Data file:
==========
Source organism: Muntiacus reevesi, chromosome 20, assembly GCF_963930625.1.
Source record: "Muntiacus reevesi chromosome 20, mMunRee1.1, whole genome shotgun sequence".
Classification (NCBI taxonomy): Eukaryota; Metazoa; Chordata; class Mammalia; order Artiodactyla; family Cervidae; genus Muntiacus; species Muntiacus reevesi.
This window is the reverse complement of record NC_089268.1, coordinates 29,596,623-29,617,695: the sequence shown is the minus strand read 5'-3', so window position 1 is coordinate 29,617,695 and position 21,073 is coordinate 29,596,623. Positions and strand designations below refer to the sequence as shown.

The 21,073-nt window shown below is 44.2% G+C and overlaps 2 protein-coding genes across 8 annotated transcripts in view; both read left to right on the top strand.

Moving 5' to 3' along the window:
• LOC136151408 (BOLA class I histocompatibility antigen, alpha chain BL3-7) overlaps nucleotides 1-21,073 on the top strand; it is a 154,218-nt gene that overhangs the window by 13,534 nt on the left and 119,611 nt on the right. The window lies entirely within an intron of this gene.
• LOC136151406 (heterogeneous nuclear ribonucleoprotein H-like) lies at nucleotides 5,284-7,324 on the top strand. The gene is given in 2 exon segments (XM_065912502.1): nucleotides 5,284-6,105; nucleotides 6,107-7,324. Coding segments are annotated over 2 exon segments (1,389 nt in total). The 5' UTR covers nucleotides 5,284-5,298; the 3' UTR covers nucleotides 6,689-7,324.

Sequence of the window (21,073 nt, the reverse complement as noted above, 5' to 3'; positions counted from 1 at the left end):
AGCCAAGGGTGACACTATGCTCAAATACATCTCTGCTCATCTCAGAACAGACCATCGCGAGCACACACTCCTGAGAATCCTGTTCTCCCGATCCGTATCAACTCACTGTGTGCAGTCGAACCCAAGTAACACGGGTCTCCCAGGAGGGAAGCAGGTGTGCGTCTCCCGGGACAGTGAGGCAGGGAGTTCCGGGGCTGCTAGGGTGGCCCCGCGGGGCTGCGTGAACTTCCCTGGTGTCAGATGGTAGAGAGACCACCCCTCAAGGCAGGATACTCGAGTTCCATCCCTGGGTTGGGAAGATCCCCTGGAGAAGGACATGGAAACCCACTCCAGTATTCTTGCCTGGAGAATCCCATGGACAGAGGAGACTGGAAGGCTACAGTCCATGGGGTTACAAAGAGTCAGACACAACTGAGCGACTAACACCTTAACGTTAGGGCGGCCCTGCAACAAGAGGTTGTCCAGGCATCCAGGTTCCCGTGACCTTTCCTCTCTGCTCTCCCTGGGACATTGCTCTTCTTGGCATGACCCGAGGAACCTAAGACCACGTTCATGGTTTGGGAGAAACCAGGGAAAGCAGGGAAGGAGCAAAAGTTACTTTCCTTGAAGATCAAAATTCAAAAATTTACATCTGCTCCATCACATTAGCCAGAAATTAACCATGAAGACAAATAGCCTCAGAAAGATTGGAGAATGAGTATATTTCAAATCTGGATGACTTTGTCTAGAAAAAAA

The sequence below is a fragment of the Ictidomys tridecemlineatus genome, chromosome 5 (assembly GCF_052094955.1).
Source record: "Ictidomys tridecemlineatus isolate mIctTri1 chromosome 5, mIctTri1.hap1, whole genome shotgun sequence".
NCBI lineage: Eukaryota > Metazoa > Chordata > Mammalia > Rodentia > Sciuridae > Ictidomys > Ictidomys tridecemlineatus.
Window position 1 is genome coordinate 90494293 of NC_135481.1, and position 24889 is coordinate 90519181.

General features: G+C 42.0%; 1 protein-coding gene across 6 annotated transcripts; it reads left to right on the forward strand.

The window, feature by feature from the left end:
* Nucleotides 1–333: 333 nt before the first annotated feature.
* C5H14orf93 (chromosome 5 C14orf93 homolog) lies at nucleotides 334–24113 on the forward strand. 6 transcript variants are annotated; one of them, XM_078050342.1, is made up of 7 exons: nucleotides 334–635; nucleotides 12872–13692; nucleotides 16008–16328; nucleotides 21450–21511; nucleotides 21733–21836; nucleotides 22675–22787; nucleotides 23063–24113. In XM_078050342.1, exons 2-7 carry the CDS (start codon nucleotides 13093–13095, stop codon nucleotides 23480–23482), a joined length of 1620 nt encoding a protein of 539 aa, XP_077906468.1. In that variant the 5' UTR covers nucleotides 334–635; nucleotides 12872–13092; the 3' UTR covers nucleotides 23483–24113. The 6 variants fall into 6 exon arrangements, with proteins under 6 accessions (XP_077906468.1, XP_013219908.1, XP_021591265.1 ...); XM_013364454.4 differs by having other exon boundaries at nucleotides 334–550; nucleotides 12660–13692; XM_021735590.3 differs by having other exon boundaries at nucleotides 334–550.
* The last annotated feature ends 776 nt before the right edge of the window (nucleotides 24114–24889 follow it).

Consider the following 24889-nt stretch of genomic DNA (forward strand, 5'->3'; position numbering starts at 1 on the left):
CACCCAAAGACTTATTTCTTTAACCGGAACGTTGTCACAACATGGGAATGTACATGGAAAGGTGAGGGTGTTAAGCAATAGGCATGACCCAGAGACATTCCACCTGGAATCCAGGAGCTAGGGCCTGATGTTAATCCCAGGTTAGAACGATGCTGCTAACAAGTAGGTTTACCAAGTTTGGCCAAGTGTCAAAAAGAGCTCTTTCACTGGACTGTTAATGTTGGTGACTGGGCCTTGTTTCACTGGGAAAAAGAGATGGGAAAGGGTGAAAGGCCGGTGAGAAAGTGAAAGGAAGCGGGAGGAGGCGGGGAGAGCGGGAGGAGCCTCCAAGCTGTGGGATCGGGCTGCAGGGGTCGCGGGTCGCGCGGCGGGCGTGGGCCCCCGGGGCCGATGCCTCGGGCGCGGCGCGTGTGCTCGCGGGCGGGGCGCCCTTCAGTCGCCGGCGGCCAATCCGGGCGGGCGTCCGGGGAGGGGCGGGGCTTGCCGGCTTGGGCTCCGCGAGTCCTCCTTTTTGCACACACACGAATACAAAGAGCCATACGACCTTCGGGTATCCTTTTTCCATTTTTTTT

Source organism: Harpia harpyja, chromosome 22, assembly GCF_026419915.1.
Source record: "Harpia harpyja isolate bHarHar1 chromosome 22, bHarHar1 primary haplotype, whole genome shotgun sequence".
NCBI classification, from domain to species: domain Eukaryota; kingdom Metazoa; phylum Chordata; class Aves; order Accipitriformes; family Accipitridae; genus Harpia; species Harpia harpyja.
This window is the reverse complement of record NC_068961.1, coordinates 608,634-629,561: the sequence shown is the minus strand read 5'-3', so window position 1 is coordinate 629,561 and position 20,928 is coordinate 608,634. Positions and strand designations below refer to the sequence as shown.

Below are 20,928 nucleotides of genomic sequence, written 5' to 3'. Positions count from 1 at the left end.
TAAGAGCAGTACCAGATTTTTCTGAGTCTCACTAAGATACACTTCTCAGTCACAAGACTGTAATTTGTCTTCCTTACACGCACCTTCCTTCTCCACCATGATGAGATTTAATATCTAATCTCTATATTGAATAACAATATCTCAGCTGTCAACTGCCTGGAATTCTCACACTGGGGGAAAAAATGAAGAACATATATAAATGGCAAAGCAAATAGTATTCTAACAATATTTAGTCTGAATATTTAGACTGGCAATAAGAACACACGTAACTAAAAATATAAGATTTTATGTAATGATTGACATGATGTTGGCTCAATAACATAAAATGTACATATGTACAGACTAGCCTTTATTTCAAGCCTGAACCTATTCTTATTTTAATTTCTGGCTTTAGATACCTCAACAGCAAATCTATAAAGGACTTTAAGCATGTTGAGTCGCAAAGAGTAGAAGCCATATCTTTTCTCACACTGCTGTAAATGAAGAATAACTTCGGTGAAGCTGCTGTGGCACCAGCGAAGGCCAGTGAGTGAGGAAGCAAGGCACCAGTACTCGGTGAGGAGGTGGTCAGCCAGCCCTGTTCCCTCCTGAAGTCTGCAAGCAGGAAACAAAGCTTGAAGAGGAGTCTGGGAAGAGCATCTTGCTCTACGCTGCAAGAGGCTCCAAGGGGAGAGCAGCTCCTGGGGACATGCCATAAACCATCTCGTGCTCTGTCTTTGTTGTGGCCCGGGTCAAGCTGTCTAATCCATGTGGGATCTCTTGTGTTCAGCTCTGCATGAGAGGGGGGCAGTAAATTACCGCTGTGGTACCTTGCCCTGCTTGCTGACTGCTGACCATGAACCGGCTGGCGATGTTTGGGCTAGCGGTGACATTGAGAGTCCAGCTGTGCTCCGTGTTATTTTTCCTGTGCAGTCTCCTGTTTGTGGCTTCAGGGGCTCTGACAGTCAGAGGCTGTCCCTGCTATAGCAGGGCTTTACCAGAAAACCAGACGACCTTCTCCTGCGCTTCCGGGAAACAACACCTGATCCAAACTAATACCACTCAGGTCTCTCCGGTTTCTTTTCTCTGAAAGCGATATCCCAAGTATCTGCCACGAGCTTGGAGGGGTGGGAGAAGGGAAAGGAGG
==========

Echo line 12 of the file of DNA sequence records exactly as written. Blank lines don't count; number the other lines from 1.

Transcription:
Source record: "Ictidomys tridecemlineatus isolate mIctTri1 chromosome 5, mIctTri1.hap1, whole genome shotgun sequence".